MARVELS OF THE MINSTER: Local historian DAVID MORGAN has got his Brasso out and has polished up some traces of Croydon’s fashionable medieval, Tudor and Stuart past
Croydon Minster is, of course, a House of Prayer. Less well-known is that it has also been a House of Historical Fashion.
If all the Minster’s many brass monuments had survived the years, then students of historic fashion might have been regularly wending their way down Church Street for visits.
Lace ruffs, buckled shoes, doublets and knee-breeches would have been the attractions. Sadly, the disastrous fire of 1867 together with light-fingered workmen involved in the 1859 church restoration means that only one large brass figure still exists today.
Now attached to the south wall of the chancel, this brass is a memorial to Sylvester Gabriel, who died on October 4, 1512, just three years into the reign of Henry VIII. It seems that Gabriel’s brass memorial survived not only the great fire in Croydon Parish Church, but also the destruction of King Henry’s Reformation.
Gabriel had been a Rector at Wyberton in Lincolnshire and Folkington in Sussex, and was also a Canon at Chichester Cathedral and one of the first Masters of Clare College, Cambridge.
The brass would have originally covered the cleric’s grave. It may have survived the worst effects of the fire 150 years ago because the tomb will have been in the church crypt. It is not known when the brass was moved to its current position in the Minster.
It is fascinating in its detail. The brass figure is tonsured with long hair on the sides of his head. He is wearing a cassock, surplice, almuce and cope. An almuce is a shoulder cape while a cope is the full-length cloak, made with a semi-circular piece of cloth. Ornamental embroidery strips around the edge of the cope, called orphreys, contain quatrefoil motifs.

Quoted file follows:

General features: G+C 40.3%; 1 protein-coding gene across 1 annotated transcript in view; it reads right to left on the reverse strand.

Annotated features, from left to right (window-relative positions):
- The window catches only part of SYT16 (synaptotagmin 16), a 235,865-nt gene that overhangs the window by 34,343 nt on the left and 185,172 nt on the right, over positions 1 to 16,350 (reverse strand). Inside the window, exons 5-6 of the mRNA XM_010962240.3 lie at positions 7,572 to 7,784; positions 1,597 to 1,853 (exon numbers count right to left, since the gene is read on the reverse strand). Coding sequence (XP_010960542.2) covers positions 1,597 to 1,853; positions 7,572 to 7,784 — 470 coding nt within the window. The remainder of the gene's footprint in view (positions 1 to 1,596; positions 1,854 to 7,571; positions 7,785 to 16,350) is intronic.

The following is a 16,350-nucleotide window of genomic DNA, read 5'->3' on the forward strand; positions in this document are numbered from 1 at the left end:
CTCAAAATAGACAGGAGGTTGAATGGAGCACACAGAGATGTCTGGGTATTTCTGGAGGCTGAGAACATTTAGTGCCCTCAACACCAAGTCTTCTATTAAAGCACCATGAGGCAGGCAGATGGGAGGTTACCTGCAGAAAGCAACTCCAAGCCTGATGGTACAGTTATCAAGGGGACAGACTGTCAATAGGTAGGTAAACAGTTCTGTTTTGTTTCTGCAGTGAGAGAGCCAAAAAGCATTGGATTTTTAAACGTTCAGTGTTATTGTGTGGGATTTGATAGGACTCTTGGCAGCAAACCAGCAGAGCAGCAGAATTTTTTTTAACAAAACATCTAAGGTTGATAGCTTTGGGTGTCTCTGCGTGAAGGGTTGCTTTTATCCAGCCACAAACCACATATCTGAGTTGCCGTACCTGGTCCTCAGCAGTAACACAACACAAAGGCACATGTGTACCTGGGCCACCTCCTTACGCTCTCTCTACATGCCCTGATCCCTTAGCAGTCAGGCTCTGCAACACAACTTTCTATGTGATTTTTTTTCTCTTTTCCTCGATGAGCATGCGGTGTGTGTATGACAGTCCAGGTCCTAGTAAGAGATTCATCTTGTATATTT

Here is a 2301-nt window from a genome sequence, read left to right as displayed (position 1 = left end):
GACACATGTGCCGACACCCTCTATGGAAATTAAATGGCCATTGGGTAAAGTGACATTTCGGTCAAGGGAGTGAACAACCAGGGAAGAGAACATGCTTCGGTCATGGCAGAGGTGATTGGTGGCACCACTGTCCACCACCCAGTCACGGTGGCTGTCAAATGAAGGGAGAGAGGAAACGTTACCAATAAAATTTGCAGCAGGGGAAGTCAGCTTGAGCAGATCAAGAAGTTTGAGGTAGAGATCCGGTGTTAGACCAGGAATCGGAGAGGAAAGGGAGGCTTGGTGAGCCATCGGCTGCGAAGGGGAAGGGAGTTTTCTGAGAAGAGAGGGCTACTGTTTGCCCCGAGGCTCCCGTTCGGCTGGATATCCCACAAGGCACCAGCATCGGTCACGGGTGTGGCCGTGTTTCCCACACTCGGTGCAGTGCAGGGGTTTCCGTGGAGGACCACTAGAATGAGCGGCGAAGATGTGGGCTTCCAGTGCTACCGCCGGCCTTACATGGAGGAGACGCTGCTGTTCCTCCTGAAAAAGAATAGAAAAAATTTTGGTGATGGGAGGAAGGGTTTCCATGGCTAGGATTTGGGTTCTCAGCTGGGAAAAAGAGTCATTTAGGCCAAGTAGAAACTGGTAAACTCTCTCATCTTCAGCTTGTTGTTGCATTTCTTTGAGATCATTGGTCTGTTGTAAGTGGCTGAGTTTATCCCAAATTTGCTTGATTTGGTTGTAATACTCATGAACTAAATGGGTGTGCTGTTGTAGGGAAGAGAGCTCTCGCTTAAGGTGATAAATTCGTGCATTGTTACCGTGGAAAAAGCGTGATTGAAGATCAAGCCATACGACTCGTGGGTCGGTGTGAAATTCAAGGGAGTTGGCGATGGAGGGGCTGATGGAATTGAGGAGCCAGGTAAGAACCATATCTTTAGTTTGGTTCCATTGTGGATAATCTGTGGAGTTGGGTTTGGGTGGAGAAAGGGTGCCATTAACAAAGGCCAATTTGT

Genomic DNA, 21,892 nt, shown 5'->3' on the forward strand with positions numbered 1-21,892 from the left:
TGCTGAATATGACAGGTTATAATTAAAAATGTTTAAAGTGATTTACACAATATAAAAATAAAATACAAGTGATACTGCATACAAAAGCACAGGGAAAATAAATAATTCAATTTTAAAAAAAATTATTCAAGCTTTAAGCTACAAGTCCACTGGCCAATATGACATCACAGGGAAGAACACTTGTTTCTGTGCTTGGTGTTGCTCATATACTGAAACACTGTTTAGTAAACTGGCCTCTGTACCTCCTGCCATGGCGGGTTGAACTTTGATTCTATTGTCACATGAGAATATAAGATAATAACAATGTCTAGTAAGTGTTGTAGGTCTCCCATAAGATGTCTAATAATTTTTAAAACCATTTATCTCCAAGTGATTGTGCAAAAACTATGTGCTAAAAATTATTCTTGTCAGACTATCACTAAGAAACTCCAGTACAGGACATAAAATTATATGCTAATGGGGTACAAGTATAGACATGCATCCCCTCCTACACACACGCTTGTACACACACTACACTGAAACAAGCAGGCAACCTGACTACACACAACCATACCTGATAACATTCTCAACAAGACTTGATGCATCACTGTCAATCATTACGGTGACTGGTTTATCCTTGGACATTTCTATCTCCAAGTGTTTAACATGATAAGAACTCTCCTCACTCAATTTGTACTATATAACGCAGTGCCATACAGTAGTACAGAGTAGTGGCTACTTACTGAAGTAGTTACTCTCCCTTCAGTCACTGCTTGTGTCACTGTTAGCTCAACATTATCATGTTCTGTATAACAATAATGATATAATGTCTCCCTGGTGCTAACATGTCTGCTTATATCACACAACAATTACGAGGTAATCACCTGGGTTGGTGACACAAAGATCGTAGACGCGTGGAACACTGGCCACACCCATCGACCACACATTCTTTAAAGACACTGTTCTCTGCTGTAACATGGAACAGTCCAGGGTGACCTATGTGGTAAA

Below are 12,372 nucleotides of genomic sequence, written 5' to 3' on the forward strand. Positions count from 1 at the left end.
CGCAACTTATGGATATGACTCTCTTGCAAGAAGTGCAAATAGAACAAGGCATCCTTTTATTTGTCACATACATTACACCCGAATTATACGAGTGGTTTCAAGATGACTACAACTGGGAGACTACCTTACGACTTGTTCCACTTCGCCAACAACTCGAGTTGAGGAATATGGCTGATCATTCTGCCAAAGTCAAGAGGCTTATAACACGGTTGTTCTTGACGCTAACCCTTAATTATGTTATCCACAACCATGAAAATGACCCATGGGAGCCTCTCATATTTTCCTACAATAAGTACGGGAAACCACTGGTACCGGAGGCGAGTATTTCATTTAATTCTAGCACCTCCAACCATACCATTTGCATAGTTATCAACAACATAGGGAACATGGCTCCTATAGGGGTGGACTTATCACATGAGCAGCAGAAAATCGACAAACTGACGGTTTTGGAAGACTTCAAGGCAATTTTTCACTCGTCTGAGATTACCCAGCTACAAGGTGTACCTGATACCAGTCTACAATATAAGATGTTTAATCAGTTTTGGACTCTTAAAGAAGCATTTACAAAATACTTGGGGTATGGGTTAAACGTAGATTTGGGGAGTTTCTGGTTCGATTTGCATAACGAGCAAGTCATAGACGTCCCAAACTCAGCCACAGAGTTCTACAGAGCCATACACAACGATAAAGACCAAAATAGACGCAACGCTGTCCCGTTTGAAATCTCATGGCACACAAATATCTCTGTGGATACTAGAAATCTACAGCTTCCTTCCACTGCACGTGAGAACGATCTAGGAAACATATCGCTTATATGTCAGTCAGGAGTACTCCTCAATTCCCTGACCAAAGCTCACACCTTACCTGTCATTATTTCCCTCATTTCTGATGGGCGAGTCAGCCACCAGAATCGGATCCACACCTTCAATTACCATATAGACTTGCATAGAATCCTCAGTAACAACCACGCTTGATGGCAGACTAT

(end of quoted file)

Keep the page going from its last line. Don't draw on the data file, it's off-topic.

The clasp holding the cope together at the chest is of a shell design and is called a morse.
An academic clerk in holy orders, the monument shows the sort of attire that Gabriel would have worn in the later years of his life.
A brass to commemorate Elizabeth Fynche, the wife of a Vicar of Croydon, was originally placed in the chancel, but is long gone. The memorial is thought to have been stolen, along with five others, by workmen in 1859 who were employed in the restoration of the building. Elizabeth’s brass was eventually recovered and kept securely in the vestry, but it was destroyed in the 1867 fire.
Thus, the only evidence of what it looked like comes from a Victorian brass rubbing. It shows an elegant, educated woman. The figure is wearing a tall hat with a wide brim, that she may well have adorned with a feather, a high ruff around her neck and a long over-gown which is open in front to show the embroidered petticoat below.